Nigeria has recently been declared Wild Polio Virus free. However, the country should not rest on its oars and must do all it possibly can to prevent a comeback, BUKOLA OGUNSINA writes.
Looking back in time, Africa and the world as a whole has Jonas Salk to thank for the eventual eradication of Wild Polio Virus (WPV) from the continent. Nigeria was officially declared as the last African nation to get rid of the virus.
According to historical records, the first successful polio vaccine was established by Jonas Edward Salk, an American virologist and medical researcher. He worked with a team at the University of Pittsburgh in 1952, with Julius Youngner, Byron Bennett, L. James Lewis, and Lorraine Friedman.
It is indeed decades from today, however we need to look back in time for us to better comprehend the present and set a path for the future. It was as a result of this noble deed, the world, Africa and indeed Nigeria is celebrating success in terminating WPV, after the havoc it had wreaked in the country, especially in the northern part.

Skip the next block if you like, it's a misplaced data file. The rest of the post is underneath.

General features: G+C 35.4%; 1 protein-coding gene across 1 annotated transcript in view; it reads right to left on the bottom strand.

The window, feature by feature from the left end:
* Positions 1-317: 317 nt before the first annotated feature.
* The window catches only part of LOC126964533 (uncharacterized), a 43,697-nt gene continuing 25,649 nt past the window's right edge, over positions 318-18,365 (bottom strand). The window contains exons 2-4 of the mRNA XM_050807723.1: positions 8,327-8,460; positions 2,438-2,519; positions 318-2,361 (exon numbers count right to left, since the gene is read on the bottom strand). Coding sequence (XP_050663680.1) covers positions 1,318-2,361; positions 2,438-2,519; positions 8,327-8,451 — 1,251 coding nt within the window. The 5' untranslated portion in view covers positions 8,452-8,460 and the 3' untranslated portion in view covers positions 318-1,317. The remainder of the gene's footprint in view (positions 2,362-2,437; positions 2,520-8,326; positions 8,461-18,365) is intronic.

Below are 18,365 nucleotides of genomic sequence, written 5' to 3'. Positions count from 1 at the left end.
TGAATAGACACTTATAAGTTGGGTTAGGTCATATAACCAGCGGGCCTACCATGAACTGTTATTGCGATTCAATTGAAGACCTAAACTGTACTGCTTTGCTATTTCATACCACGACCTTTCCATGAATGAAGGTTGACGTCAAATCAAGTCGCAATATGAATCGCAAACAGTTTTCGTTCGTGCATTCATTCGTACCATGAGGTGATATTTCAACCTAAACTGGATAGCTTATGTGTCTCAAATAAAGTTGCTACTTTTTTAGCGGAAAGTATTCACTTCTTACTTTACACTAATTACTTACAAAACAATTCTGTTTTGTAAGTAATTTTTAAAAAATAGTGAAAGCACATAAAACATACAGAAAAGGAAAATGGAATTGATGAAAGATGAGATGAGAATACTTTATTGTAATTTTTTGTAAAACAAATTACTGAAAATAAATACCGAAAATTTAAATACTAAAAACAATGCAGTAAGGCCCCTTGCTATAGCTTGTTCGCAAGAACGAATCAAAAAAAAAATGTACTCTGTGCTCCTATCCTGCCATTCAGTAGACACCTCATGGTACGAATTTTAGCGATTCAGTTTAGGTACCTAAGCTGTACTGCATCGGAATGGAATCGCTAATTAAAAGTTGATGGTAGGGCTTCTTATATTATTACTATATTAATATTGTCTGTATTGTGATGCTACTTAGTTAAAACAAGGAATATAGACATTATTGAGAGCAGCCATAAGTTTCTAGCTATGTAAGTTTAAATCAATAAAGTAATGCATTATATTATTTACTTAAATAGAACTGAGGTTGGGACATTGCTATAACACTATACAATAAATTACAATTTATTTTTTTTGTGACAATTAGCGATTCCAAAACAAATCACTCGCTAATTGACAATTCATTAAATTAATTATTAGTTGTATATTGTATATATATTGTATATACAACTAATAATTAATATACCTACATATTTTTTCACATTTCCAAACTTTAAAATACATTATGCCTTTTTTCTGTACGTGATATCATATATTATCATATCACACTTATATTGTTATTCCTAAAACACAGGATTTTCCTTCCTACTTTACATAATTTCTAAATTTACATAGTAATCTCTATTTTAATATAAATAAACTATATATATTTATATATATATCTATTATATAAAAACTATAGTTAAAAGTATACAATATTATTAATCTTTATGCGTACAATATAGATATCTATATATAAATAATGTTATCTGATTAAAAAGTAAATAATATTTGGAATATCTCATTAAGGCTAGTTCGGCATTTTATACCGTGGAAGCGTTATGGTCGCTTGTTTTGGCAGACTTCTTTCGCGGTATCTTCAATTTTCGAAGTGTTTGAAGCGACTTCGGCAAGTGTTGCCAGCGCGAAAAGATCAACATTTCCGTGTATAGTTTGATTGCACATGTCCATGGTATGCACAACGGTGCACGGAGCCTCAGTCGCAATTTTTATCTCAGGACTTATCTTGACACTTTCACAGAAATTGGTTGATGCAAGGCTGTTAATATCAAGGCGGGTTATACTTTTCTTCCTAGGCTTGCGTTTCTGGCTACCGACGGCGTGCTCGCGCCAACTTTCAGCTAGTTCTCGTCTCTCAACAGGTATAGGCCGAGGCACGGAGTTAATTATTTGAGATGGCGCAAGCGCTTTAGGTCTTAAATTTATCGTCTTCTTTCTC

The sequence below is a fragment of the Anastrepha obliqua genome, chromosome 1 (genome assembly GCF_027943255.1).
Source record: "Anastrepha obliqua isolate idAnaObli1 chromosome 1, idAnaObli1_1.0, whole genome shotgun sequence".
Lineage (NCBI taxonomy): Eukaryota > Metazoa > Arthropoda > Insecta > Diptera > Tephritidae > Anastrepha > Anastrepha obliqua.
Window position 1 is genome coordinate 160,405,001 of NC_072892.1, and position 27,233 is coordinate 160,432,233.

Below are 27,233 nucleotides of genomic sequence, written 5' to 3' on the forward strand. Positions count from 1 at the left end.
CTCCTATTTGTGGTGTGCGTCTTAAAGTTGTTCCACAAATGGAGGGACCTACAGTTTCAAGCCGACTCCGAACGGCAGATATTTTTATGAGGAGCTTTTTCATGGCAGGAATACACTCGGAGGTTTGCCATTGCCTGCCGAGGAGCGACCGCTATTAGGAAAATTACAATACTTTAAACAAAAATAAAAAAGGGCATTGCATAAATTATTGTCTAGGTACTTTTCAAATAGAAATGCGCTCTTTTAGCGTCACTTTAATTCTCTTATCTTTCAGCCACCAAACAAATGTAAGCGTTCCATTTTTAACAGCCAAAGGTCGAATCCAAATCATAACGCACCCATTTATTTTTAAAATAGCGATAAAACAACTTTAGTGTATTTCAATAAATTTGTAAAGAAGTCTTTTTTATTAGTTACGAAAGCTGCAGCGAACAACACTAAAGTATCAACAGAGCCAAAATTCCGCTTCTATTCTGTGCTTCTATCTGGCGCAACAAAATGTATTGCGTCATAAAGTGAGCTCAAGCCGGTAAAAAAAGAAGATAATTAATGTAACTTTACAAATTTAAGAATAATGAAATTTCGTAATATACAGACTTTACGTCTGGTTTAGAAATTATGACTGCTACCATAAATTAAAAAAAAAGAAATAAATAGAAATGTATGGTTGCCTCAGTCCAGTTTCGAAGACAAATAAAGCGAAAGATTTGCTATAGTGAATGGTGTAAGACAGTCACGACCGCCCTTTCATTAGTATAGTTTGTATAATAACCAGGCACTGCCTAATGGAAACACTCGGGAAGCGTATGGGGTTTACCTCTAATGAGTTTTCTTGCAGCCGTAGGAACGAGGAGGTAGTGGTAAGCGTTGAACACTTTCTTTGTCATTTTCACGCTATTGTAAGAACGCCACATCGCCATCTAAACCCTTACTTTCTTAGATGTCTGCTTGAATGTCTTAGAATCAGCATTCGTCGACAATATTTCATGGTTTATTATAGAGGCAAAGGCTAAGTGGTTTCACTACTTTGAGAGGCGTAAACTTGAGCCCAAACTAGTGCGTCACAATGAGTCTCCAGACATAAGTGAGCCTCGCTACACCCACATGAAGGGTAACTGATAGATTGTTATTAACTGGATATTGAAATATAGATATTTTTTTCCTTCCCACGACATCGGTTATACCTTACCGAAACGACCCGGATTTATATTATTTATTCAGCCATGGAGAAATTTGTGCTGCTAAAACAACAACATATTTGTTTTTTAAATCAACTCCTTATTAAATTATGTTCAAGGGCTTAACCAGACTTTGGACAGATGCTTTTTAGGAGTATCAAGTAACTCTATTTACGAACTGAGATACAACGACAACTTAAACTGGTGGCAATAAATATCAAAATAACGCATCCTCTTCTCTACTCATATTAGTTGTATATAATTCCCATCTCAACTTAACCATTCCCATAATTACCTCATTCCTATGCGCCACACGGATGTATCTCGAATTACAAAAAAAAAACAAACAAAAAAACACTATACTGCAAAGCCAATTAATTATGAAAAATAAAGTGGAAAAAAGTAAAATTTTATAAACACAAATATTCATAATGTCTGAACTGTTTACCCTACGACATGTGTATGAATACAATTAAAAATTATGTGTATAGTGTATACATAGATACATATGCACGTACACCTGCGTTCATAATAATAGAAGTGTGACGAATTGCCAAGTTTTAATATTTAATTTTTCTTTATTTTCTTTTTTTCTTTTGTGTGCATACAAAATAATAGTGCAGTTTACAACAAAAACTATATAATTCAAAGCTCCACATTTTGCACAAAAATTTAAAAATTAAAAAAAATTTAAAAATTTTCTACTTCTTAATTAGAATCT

Africa was proclaimed WPV free this month of August and the year 2020. While this is good news, we can only hope it stays that way for years to come.
According to World Health Organisation Africa region (WHO Africa) it was the independent Africa Regional Certification Commission (ARCC) for Polio Eradication that formally gave the news to the world officially of this feat by the Organisation in terminating the virus, leaving it dead in its tracks.